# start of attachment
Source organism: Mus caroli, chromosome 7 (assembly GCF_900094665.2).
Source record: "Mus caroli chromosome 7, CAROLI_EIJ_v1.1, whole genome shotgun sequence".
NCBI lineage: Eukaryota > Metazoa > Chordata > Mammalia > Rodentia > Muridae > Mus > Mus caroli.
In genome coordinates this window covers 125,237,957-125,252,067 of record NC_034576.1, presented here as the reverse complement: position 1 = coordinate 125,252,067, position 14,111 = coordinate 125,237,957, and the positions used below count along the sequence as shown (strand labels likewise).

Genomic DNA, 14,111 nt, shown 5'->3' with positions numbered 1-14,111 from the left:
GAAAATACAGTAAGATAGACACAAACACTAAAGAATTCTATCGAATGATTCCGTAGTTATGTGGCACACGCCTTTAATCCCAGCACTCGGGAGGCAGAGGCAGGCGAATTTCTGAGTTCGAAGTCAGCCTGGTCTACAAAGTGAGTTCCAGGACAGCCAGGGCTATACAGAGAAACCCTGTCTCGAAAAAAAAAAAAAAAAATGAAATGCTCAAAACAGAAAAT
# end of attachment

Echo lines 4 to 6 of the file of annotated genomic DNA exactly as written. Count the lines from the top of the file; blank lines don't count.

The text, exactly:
In genome coordinates this window covers 125,237,957-125,252,067 of record NC_034576.1, presented here as the reverse complement: position 1 = coordinate 125,252,067, position 14,111 = coordinate 125,237,957, and the positions used below count along the sequence as shown (strand labels likewise).

Genomic DNA, 14,111 nt, shown 5'->3' with positions numbered 1-14,111 from the left:
GAAAATACAGTAAGATAGACACAAACACTAAAGAATTCTATCGAATGATTCCGTAGTTATGTGGCACACGCCTTTAATCCCAGCACTCGGGAGGCAGAGGCAGGCGAATTTCTGAGTTCGAAGTCAGCCTGGTCTACAAAGTGAGTTCCAGGACAGCCAGGGCTATACAGAGAAACCCTGTCTCGAAAAAAAAAAAAAAAAATGAAATGCTCAAAACAGAAAAT